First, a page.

Mil. R. Evid. 106, is a rule of completeness and applies to both the prosecution and the defense.
Rule 106. Remainder of or related writings or recorded statements
When a writing or recorded statement or part thereof is introduced by a party, an adverse party may require that party at that time to introduce any other part or any other writing or recorded statement which ought in fairness to be considered contemporaneously with it.
Federal Evidence blog has reported a Second Circuit opinion dealing with Fed. R. Evid. 106 (the same rule as the military rule).
Second Circuit concludes the rule of completeness did not require the admission of a defendant’s redacted statements, which were offered to show he lacked the intent to kill, since the statements were not relevant to the charges, in United States v. Kopp, __ F.3d __ (2d Cir. April 6, 2009) (per curiam) (No. 07-2797-CR).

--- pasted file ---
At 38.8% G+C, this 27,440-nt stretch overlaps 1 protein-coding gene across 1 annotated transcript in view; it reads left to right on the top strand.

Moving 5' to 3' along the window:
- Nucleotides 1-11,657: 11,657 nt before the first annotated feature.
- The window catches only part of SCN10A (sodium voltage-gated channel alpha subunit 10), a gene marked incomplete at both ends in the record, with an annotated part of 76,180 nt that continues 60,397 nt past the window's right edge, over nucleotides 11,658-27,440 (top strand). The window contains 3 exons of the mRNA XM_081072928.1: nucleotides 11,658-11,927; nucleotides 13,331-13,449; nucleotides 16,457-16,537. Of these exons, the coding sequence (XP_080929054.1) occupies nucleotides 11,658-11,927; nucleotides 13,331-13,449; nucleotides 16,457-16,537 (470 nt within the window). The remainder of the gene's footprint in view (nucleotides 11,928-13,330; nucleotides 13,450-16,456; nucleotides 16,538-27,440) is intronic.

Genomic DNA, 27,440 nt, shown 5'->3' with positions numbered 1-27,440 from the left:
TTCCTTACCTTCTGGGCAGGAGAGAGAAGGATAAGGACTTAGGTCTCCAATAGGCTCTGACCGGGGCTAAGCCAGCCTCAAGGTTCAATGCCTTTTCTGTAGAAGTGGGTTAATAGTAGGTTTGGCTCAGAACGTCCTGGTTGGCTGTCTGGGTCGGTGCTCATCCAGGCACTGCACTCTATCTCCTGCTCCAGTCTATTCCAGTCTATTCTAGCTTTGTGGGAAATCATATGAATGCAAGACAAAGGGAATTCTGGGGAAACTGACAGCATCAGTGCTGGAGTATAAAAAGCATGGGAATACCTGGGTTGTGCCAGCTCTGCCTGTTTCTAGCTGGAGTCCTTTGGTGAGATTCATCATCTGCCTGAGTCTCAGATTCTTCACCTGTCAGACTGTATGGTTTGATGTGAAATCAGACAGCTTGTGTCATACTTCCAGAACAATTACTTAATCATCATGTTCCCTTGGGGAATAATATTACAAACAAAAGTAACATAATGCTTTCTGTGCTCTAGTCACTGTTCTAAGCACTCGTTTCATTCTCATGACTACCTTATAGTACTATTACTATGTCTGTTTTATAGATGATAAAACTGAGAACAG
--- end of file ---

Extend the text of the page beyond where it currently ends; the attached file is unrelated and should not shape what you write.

I think the same result would happen under Mil. R. Evid. 106. And the conclusion that the accused would have to consider testifying to get the statements in would be correct. However, for the military accused the inquiry doesn’t stop there. A point often overlooked by Trial Counsel and sometimes defense counsel is Mil. R. Evid. 304(h)(2).
(2) Completeness. If only part of an alleged admission or confession is introduced against the accused, the defense, by cross-examination or otherwise, may introduce the remaining portions of the statement.
There is no requirement of relevance in the rule, and it is a rule for the defense. There may be a Mil. R. Evid. 403 objection, but if Kopp were at court-martial his statements would more likely come in under Mil. R. Evid. 304(h)(2). There is no federal equivalent of this rule.
Remember that under Mil. R. Evid. 1106, federal rules are adopted 18 months after enactment for courts-martial, unless the President declares otherwise. Also, the military rules have a number of provisions or additions not found in state or federal evidence rules.
As always I commend Federal Evidence blog to you as a good resource.